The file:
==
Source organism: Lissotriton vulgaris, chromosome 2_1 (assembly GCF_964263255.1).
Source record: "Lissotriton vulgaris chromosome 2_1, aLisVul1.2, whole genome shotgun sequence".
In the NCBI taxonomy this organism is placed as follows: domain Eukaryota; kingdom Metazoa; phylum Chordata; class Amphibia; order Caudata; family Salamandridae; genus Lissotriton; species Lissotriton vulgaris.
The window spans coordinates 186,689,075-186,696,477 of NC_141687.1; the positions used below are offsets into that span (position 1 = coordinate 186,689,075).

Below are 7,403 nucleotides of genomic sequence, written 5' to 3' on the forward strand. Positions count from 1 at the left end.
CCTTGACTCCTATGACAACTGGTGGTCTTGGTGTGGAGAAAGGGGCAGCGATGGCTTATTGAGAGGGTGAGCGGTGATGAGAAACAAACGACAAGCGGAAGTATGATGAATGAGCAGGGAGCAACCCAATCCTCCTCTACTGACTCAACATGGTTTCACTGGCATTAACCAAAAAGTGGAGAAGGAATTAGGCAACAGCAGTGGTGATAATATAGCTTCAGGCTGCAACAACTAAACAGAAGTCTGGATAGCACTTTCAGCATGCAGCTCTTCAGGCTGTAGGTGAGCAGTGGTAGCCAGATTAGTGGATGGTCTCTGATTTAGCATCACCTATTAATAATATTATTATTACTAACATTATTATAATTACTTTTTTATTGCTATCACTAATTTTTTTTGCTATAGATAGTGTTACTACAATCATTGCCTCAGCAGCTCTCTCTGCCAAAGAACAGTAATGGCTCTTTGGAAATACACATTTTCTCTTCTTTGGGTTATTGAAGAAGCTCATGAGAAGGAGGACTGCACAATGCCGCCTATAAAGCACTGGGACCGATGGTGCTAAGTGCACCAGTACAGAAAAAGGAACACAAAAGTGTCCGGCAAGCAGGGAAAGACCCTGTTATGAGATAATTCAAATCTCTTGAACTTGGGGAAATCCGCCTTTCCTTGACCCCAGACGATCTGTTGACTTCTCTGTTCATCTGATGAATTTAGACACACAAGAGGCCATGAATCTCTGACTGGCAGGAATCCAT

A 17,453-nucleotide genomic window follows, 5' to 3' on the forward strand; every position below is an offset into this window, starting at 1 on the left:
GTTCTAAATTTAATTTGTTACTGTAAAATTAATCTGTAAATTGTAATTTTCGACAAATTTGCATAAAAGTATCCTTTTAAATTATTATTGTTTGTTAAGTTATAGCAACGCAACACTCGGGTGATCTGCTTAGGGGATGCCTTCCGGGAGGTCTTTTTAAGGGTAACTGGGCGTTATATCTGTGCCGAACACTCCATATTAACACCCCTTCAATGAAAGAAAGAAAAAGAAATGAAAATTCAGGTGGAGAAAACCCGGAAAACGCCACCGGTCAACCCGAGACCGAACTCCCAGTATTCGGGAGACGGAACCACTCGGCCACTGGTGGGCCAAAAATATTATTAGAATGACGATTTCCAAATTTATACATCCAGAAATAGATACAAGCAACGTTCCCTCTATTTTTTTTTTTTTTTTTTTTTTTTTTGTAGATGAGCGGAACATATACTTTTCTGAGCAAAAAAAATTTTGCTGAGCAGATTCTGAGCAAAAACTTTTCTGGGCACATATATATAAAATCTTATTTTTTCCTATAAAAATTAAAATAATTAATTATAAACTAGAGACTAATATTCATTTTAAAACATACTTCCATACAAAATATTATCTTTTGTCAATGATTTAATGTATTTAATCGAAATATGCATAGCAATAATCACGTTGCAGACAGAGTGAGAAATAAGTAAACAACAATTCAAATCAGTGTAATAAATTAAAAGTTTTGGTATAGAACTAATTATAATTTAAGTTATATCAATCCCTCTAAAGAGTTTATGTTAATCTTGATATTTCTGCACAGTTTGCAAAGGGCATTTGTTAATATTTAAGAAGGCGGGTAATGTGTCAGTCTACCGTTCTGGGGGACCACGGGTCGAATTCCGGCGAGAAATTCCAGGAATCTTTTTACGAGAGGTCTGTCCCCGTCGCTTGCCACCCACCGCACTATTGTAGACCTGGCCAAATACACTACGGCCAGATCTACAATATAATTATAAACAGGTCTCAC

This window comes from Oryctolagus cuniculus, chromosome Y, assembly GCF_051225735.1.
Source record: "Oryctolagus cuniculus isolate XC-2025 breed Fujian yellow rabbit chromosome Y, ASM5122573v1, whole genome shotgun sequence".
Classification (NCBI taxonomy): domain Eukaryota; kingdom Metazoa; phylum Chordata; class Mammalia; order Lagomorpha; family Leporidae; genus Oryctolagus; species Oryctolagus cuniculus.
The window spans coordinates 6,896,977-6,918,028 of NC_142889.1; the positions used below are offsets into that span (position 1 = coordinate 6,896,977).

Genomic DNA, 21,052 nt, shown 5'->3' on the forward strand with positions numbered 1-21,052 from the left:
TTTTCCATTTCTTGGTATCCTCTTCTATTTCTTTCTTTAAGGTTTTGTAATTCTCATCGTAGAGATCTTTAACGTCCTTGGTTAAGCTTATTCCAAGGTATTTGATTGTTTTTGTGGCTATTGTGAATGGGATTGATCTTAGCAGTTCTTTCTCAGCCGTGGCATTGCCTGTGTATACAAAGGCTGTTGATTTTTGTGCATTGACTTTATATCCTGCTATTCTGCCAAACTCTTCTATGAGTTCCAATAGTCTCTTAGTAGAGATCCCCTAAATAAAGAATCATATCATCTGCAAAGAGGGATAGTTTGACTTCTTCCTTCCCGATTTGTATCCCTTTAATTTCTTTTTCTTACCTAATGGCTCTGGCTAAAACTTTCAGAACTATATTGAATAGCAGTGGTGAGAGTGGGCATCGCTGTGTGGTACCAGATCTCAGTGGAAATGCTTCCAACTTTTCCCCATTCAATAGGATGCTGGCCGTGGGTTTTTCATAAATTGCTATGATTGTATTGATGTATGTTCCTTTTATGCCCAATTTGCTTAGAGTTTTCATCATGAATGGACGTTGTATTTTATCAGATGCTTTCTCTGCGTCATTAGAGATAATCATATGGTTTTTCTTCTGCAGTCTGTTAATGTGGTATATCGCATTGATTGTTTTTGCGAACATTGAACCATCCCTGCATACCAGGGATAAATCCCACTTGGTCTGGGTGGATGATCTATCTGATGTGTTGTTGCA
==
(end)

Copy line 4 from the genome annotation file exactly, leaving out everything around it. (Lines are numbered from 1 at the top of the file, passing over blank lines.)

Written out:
The window spans coordinates 186,689,075-186,696,477 of NC_141687.1; the positions used below are offsets into that span (position 1 = coordinate 186,689,075).